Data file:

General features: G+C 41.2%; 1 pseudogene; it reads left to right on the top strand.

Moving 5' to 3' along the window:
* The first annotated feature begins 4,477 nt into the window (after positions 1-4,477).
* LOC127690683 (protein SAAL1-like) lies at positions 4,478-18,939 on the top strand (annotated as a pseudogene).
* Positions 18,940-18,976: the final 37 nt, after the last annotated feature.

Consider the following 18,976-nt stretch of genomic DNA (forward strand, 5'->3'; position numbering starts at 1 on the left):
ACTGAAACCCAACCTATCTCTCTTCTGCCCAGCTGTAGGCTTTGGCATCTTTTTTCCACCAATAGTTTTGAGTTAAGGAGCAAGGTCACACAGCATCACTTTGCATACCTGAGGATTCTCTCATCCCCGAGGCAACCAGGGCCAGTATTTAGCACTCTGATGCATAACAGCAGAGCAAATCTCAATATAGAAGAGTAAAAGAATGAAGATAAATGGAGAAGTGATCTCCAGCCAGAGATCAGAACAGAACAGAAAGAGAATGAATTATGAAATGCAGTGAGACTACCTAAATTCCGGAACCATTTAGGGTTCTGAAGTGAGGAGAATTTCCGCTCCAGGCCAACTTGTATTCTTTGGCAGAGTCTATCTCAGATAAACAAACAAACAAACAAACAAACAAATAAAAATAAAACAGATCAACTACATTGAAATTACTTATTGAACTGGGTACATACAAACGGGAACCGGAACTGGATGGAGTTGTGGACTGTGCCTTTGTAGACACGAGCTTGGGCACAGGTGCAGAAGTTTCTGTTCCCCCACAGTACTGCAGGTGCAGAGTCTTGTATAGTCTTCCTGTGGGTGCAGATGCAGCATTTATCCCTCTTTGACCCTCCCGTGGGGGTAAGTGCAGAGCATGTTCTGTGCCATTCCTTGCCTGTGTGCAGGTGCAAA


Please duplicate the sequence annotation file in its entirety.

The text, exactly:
General features: G+C 41.2%; 1 pseudogene; it reads left to right on the top strand.

Moving 5' to 3' along the window:
* The first annotated feature begins 4,477 nt into the window (after positions 1-4,477).
* LOC127690683 (protein SAAL1-like) lies at positions 4,478-18,939 on the top strand (annotated as a pseudogene).
* Positions 18,940-18,976: the final 37 nt, after the last annotated feature.

Consider the following 18,976-nt stretch of genomic DNA (forward strand, 5'->3'; position numbering starts at 1 on the left):
ACTGAAACCCAACCTATCTCTCTTCTGCCCAGCTGTAGGCTTTGGCATCTTTTTTCCACCAATAGTTTTGAGTTAAGGAGCAAGGTCACACAGCATCACTTTGCATACCTGAGGATTCTCTCATCCCCGAGGCAACCAGGGCCAGTATTTAGCACTCTGATGCATAACAGCAGAGCAAATCTCAATATAGAAGAGTAAAAGAATGAAGATAAATGGAGAAGTGATCTCCAGCCAGAGATCAGAACAGAACAGAAAGAGAATGAATTATGAAATGCAGTGAGACTACCTAAATTCCGGAACCATTTAGGGTTCTGAAGTGAGGAGAATTTCCGCTCCAGGCCAACTTGTATTCTTTGGCAGAGTCTATCTCAGATAAACAAACAAACAAACAAACAAACAAATAAAAATAAAACAGATCAACTACATTGAAATTACTTATTGAACTGGGTACATACAAACGGGAACCGGAACTGGATGGAGTTGTGGACTGTGCCTTTGTAGACACGAGCTTGGGCACAGGTGCAGAAGTTTCTGTTCCCCCACAGTACTGCAGGTGCAGAGTCTTGTATAGTCTTCCTGTGGGTGCAGATGCAGCATTTATCCCTCTTTGACCCTCCCGTGGGGGTAAGTGCAGAGCATGTTCTGTGCCATTCCTTGCCTGTGTGCAGGTGCAAA